Day 85 (of 183) friends for life #blog4mh
I think I was one of the lucky ones. Our district, then our school and finally my classroom, was chosen to be a pilot group for Friends for Life – a research based program on anxiety & coping skills fresh from Australia. I was lucky because we got to learn from the first trainers in BC also fresh from Australia. And it linked ideas to help students recognize their body cues (and others cues as well) to help identify signs of stress and anxiety.
What I really appreciated was a year later when I overheard a student using the same language that she learned the year before. She had a lot of early markers for generalized anxiety but this early intervention definitely had an impact (positively) on her learning journey!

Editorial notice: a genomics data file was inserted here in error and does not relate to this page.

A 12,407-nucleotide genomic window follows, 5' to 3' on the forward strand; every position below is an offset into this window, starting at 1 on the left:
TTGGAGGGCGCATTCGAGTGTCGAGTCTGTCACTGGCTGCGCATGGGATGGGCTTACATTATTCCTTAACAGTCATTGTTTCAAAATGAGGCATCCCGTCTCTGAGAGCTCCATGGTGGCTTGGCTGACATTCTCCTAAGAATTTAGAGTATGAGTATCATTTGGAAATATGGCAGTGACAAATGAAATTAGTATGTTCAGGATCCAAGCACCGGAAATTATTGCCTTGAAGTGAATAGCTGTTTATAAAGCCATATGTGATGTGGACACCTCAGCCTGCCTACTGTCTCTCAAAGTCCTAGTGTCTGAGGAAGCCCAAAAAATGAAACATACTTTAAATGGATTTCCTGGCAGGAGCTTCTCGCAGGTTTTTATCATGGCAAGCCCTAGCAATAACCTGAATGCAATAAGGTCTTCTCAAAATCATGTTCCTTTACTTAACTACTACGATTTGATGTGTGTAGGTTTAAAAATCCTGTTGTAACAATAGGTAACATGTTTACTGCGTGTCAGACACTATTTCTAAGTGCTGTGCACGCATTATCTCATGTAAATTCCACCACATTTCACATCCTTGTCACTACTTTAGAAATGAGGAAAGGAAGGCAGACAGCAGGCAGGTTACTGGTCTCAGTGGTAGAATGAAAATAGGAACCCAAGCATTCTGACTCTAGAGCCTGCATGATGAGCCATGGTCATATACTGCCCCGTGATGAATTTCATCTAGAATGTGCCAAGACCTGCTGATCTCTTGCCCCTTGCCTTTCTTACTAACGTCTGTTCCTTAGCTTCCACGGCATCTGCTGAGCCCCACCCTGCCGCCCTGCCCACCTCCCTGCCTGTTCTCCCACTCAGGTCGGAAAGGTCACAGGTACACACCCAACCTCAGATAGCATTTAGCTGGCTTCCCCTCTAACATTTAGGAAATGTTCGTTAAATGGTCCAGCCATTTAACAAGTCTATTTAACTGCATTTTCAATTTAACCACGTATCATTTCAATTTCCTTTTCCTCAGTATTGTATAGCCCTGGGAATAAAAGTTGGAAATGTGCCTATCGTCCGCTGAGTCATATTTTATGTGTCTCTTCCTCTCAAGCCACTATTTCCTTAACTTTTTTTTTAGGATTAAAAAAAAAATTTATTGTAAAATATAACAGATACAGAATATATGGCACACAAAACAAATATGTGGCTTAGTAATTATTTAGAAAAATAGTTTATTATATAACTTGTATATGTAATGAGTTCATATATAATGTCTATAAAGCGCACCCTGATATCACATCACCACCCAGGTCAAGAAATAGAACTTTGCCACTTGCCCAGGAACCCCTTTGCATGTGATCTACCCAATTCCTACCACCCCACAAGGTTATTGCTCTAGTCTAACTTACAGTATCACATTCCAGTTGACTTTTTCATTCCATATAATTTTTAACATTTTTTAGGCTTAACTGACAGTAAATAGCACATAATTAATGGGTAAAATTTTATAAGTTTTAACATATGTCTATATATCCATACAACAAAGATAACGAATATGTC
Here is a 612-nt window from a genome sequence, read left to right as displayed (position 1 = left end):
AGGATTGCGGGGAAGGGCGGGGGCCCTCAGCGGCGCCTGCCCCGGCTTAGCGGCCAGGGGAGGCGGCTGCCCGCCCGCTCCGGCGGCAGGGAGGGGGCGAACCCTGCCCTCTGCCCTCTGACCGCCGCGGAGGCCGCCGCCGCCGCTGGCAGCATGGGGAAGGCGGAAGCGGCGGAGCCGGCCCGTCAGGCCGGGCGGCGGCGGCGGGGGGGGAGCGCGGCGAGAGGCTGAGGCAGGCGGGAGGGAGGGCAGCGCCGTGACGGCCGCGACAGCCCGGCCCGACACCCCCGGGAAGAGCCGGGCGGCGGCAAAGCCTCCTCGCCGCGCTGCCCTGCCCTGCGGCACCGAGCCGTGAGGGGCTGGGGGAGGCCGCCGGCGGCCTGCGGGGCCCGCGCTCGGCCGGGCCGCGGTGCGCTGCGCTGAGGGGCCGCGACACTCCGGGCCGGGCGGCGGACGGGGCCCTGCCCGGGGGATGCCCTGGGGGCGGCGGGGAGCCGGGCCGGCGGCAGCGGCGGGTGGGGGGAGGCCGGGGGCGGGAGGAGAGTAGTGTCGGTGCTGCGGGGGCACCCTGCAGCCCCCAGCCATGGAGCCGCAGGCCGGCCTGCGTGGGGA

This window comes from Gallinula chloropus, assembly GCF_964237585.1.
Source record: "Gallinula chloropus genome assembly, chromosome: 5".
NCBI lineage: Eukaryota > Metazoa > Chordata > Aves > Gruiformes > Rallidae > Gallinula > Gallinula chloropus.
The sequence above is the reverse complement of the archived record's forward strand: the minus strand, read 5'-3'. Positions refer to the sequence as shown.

What helps most is that Friends is based on Cognitive Behaviour Therapy – the number one approach to use with anxiety (as effective as medication and when meds are blended with CBT counselling….that’s a powerful combo!). CBT helps identify body cues – both your own and reading others body signals (need to learn: “don’t poke the bear”). It helps to identify what they body is doing and why it is happening before we pass a tipping point (metaphor: if you ignore the oil light too long the engine ain’t gonna work well for long).
I appreciate the work that has gone into understanding what the different types of anxiety are and the mindfulness that while there are similarities there are also uniquenesses. Which is why I liked the initial training that allowed/encouraged us to tweak the booklet program to meet the needs of our learners. A loose-tite system of standardization and personalization – just what anxiety hates!! When used right, it works – it helps create mindfulness in students (heck – even myself) about anxiety awareness.
Because reminders are always handy when working with mental wellness, here are some key connections from the guideline manual: